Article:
A hunger artist

hunger“Worry destroys the ability to write.”Ernest Hemingway

Maybe you’re familiar with Franz Kafka’s short story, A Hunger Artist, maybe you’re not. It doesn’t really matter. One of the main themes of the story (the way I see it) is the fact that artists most often feel misunderstood by their audience. And they’re furious because of that.

That’s a myth.

Most often than not it’s the artist’s inability to show people what he wants to show them that gets in the way. Continue reading

Broken or strong?

“Life breaks us all and afterward many are strong at the broken places.”Ernest Hemingway

You know what they say… what doesn’t kill you makes you stronger. But I suppose that what doesn’t kill you simply makes you wish it did. And then, if you somehow find enough inner strength to go on, builds you up.

The things is, all that matters is the power that resides within us. It’s the power to be in control, to handle everything life throws at you.

But remember: what you give power to has power over you.

So don’t give up your power, don’t let the world break you. Fight on, no matter what. And, besides, strength is just the ability to keep moving forward long after you thought you couldn’t go on.

The boxing analogy

boxing_2_lgLet me tell you a bit about this sport called boxing. It’s tough and rough, no doubt about it. But the most difficult and painful parts are not the ones you see on TV. No, the fights themselves are just the parts that people get to see. The real fighting, the struggle, take place off-screen. The time spent practicing, hours and hours of physical training, shadow boxing, sparring. That’s the tough part. A few minutes in a ring with another fighter don’t even come close to what happens during a training. Continue reading

Being a writer

First, I’d like you to watch this video. It’s really short, and I assure you it won’t be a waste of your time. Then, I’d like to tell you how much I agree with what Chuck Lorre had to say about writing.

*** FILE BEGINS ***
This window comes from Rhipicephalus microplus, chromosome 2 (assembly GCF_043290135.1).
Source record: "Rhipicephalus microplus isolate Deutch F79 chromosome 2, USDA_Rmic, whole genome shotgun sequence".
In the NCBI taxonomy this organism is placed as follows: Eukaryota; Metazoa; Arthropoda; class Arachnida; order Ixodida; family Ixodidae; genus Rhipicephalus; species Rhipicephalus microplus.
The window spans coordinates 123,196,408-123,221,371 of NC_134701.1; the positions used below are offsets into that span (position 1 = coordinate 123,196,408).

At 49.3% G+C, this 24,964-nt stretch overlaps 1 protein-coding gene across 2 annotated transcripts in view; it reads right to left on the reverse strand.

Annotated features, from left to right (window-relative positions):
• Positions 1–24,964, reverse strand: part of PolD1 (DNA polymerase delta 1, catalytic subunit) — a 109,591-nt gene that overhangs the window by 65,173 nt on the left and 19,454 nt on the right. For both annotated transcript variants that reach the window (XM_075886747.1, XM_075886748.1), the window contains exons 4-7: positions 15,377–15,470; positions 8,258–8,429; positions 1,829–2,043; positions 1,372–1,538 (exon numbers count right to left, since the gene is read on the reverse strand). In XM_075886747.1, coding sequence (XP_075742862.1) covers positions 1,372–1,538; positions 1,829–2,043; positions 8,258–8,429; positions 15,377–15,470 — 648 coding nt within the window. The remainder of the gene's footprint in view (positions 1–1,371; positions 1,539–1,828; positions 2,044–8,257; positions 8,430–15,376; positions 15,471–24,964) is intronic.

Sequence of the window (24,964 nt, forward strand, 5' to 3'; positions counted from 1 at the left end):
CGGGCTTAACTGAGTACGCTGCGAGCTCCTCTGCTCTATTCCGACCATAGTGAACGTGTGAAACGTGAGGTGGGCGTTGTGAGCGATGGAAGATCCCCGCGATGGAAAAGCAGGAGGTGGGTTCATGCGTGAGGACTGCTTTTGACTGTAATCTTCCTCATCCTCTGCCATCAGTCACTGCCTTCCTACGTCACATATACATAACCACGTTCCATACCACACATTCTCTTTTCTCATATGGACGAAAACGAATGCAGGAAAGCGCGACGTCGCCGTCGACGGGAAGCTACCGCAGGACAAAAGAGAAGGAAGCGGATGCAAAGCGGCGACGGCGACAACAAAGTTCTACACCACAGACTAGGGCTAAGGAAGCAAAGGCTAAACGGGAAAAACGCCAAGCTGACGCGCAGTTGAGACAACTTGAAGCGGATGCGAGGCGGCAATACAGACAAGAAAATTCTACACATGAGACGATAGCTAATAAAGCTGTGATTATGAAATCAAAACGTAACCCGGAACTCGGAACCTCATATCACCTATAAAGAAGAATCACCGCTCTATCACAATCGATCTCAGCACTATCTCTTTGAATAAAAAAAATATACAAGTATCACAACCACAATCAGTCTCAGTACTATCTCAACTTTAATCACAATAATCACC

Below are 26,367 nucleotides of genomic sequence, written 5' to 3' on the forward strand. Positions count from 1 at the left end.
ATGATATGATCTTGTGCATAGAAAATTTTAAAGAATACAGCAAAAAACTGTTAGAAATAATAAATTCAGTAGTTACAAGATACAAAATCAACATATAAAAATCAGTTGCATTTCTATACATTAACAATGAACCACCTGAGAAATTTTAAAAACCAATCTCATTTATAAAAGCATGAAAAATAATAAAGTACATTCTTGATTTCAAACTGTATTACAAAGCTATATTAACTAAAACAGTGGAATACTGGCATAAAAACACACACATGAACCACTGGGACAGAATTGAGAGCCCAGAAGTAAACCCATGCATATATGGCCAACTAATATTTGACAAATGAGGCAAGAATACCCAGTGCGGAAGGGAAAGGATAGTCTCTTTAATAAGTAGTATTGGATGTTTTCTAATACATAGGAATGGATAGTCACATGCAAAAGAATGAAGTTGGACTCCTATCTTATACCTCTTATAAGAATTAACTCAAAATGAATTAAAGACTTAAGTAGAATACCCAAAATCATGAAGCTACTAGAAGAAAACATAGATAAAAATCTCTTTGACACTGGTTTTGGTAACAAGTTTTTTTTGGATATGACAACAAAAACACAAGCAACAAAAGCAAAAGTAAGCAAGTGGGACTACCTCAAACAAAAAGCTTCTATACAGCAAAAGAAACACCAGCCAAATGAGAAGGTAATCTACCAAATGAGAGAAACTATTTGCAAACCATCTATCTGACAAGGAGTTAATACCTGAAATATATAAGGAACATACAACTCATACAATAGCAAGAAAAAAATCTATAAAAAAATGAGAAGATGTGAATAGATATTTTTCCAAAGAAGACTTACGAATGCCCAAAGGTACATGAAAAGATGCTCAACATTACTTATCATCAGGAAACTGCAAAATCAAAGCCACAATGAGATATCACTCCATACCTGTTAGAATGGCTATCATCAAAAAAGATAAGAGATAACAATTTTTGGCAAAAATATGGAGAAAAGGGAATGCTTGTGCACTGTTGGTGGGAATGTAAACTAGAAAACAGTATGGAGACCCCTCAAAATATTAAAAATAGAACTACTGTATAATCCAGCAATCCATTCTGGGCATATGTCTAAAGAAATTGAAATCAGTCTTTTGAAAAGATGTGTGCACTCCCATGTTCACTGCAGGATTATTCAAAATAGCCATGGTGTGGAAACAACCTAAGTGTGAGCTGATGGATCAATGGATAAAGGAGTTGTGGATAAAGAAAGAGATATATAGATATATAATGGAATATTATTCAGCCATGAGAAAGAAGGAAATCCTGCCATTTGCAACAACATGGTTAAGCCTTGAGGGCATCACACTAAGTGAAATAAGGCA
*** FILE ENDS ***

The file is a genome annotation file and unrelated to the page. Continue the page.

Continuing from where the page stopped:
I’m an ardent believer in the fact that all great writing comes from a place of truth, from a place well hidden inside our soul. I believe that those elements that are based on our own experiences, faults, and beliefs give substance to a story. I can see many writers who are reluctant about that. I can also understand why. It’s the most difficult thing to do. Once you start writing about yourself, in one way or another, you realize how difficult it really is. Continue reading

The Struggle

struggleIn an essay about Kafka, David Foster Wallace wrote the following words, “the horrific struggle to establish a human self results in a self whose humanity is inseparable from that horrific struggle. […] our endless and impossible journey toward home is in fact our home.”

Now, he was talking about Kafka’s works, but I think that phrase pretty much sums up what life is all about. Continue reading

I have loved the stars too fondly…

night skyThough my soul may set in darkness,

it will rise in perfect light.

I have loved the stars too fondly

to be fearful of the night. – Sarah Williams
Words are our most important discovery. Forget about fire, forget about all the places we’ve been to, and all the places we’ll reach. Words allow us to see farther than any telescope. And, at the same time, words allow us to see inside each and everyone of us, to see every lever and gauge and all the other tiny elements that make us work. 
Sometimes you read something a stranger wrote on a lonely night and you feel less lonely. You feel like you somehow know them, and your only regret in the world is that you haven’t read their words sooner.  Continue reading

I need your help

From time to time I contemplate the idea of abandoning my dream of becoming a full time writer. I get all kinds of ideas in my head. I’m just pretending to be a writer, and I’m not really good enough, and that I should simply give up.

A couple years ago, before I started this blog, one of my uncles asked me about my writing. Back then I was uploading stories on Wattpad, and I was having a lot of fun. So I told him that I had talked with a girl from Etiopia, who said that she really enjoyed my stories. So much that she cried.

And, well, he asked me about money. Was I earning enough?

In fact, I wasn’t making money at all. And I told him that, and I told him that when a stranger genuinely appreciates your art, that’s worth more than all the money in the world.

I was happy back then. Continue reading